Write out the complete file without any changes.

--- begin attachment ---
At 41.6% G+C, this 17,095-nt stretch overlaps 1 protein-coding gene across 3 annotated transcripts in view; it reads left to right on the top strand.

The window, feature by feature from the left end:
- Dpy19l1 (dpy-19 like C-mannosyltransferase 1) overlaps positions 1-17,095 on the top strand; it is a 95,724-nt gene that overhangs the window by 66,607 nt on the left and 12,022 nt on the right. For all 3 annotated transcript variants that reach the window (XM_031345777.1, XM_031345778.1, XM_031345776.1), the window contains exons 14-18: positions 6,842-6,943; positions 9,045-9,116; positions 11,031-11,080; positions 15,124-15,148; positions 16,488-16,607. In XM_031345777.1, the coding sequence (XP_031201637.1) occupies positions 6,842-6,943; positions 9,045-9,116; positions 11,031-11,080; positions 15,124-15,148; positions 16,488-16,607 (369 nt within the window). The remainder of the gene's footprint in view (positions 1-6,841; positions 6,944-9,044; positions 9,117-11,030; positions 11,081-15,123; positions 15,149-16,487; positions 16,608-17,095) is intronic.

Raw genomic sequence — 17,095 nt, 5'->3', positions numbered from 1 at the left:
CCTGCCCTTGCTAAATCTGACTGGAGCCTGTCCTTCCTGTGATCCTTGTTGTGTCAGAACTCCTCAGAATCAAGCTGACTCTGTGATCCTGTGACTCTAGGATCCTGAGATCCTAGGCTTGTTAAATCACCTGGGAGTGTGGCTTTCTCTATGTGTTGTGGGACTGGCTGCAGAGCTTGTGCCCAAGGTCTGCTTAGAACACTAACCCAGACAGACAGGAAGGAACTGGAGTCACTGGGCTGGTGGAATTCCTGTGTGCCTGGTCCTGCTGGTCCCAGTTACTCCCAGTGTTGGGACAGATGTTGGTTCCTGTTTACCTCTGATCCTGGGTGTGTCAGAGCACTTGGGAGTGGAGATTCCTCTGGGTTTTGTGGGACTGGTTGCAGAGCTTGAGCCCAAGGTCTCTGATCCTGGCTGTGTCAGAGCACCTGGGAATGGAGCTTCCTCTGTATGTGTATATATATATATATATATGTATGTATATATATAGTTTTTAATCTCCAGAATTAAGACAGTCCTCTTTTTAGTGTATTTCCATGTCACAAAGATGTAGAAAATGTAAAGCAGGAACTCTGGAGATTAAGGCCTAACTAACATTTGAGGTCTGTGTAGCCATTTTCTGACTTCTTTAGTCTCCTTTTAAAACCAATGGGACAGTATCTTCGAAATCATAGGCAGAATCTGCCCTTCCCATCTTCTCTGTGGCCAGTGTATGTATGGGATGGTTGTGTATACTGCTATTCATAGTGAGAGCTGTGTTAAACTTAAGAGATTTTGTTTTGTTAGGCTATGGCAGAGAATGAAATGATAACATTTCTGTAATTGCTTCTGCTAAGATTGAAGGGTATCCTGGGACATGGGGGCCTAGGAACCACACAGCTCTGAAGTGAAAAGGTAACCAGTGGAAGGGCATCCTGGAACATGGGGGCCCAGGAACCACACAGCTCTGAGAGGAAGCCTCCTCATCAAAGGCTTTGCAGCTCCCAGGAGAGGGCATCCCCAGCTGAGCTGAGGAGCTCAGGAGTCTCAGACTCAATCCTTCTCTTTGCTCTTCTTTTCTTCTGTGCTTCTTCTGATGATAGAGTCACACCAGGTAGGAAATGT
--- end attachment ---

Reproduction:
At 41.6% G+C, this 17,095-nt stretch overlaps 1 protein-coding gene across 3 annotated transcripts in view; it reads left to right on the top strand.

The window, feature by feature from the left end:
- Dpy19l1 (dpy-19 like C-mannosyltransferase 1) overlaps positions 1-17,095 on the top strand; it is a 95,724-nt gene that overhangs the window by 66,607 nt on the left and 12,022 nt on the right. For all 3 annotated transcript variants that reach the window (XM_031345777.1, XM_031345778.1, XM_031345776.1), the window contains exons 14-18: positions 6,842-6,943; positions 9,045-9,116; positions 11,031-11,080; positions 15,124-15,148; positions 16,488-16,607. In XM_031345777.1, the coding sequence (XP_031201637.1) occupies positions 6,842-6,943; positions 9,045-9,116; positions 11,031-11,080; positions 15,124-15,148; positions 16,488-16,607 (369 nt within the window). The remainder of the gene's footprint in view (positions 1-6,841; positions 6,944-9,044; positions 9,117-11,030; positions 11,081-15,123; positions 15,149-16,487; positions 16,608-17,095) is intronic.

Raw genomic sequence — 17,095 nt, 5'->3', positions numbered from 1 at the left:
CCTGCCCTTGCTAAATCTGACTGGAGCCTGTCCTTCCTGTGATCCTTGTTGTGTCAGAACTCCTCAGAATCAAGCTGACTCTGTGATCCTGTGACTCTAGGATCCTGAGATCCTAGGCTTGTTAAATCACCTGGGAGTGTGGCTTTCTCTATGTGTTGTGGGACTGGCTGCAGAGCTTGTGCCCAAGGTCTGCTTAGAACACTAACCCAGACAGACAGGAAGGAACTGGAGTCACTGGGCTGGTGGAATTCCTGTGTGCCTGGTCCTGCTGGTCCCAGTTACTCCCAGTGTTGGGACAGATGTTGGTTCCTGTTTACCTCTGATCCTGGGTGTGTCAGAGCACTTGGGAGTGGAGATTCCTCTGGGTTTTGTGGGACTGGTTGCAGAGCTTGAGCCCAAGGTCTCTGATCCTGGCTGTGTCAGAGCACCTGGGAATGGAGCTTCCTCTGTATGTGTATATATATATATATATATGTATGTATATATATAGTTTTTAATCTCCAGAATTAAGACAGTCCTCTTTTTAGTGTATTTCCATGTCACAAAGATGTAGAAAATGTAAAGCAGGAACTCTGGAGATTAAGGCCTAACTAACATTTGAGGTCTGTGTAGCCATTTTCTGACTTCTTTAGTCTCCTTTTAAAACCAATGGGACAGTATCTTCGAAATCATAGGCAGAATCTGCCCTTCCCATCTTCTCTGTGGCCAGTGTATGTATGGGATGGTTGTGTATACTGCTATTCATAGTGAGAGCTGTGTTAAACTTAAGAGATTTTGTTTTGTTAGGCTATGGCAGAGAATGAAATGATAACATTTCTGTAATTGCTTCTGCTAAGATTGAAGGGTATCCTGGGACATGGGGGCCTAGGAACCACACAGCTCTGAAGTGAAAAGGTAACCAGTGGAAGGGCATCCTGGAACATGGGGGCCCAGGAACCACACAGCTCTGAGAGGAAGCCTCCTCATCAAAGGCTTTGCAGCTCCCAGGAGAGGGCATCCCCAGCTGAGCTGAGGAGCTCAGGAGTCTCAGACTCAATCCTTCTCTTTGCTCTTCTTTTCTTCTGTGCTTCTTCTGATGATAGAGTCACACCAGGTAGGAAATGT